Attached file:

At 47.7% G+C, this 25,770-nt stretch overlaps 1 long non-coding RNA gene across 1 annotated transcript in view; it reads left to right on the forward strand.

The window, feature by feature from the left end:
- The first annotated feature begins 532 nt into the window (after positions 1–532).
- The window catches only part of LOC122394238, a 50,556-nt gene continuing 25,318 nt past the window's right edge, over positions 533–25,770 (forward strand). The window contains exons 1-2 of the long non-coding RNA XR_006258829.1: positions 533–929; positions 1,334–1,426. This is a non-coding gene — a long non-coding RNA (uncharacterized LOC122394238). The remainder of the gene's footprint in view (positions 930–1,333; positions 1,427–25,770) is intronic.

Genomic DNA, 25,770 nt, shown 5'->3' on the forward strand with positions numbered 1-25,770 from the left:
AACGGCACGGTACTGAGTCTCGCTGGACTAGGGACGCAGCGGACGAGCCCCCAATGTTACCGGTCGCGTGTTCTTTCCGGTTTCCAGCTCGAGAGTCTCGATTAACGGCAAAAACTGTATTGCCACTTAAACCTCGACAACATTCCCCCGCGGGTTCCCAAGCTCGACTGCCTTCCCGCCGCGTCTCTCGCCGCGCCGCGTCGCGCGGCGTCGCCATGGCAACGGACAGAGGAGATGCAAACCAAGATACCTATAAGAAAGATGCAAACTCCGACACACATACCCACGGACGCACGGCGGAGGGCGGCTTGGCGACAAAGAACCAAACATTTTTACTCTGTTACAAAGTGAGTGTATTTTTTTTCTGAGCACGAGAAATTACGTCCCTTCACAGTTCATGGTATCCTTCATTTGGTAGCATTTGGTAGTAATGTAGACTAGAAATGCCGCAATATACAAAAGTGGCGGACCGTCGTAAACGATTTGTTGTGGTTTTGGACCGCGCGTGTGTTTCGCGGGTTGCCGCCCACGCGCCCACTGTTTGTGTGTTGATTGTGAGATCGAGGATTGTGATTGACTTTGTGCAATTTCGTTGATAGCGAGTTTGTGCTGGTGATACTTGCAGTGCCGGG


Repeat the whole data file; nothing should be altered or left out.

At 47.7% G+C, this 25,770-nt stretch overlaps 1 long non-coding RNA gene across 1 annotated transcript in view; it reads left to right on the forward strand.

The window, feature by feature from the left end:
- The first annotated feature begins 532 nt into the window (after positions 1–532).
- The window catches only part of LOC122394238, a 50,556-nt gene continuing 25,318 nt past the window's right edge, over positions 533–25,770 (forward strand). The window contains exons 1-2 of the long non-coding RNA XR_006258829.1: positions 533–929; positions 1,334–1,426. This is a non-coding gene — a long non-coding RNA (uncharacterized LOC122394238). The remainder of the gene's footprint in view (positions 930–1,333; positions 1,427–25,770) is intronic.

Genomic DNA, 25,770 nt, shown 5'->3' on the forward strand with positions numbered 1-25,770 from the left:
AACGGCACGGTACTGAGTCTCGCTGGACTAGGGACGCAGCGGACGAGCCCCCAATGTTACCGGTCGCGTGTTCTTTCCGGTTTCCAGCTCGAGAGTCTCGATTAACGGCAAAAACTGTATTGCCACTTAAACCTCGACAACATTCCCCCGCGGGTTCCCAAGCTCGACTGCCTTCCCGCCGCGTCTCTCGCCGCGCCGCGTCGCGCGGCGTCGCCATGGCAACGGACAGAGGAGATGCAAACCAAGATACCTATAAGAAAGATGCAAACTCCGACACACATACCCACGGACGCACGGCGGAGGGCGGCTTGGCGACAAAGAACCAAACATTTTTACTCTGTTACAAAGTGAGTGTATTTTTTTTCTGAGCACGAGAAATTACGTCCCTTCACAGTTCATGGTATCCTTCATTTGGTAGCATTTGGTAGTAATGTAGACTAGAAATGCCGCAATATACAAAAGTGGCGGACCGTCGTAAACGATTTGTTGTGGTTTTGGACCGCGCGTGTGTTTCGCGGGTTGCCGCCCACGCGCCCACTGTTTGTGTGTTGATTGTGAGATCGAGGATTGTGATTGACTTTGTGCAATTTCGTTGATAGCGAGTTTGTGCTGGTGATACTTGCAGTGCCGGG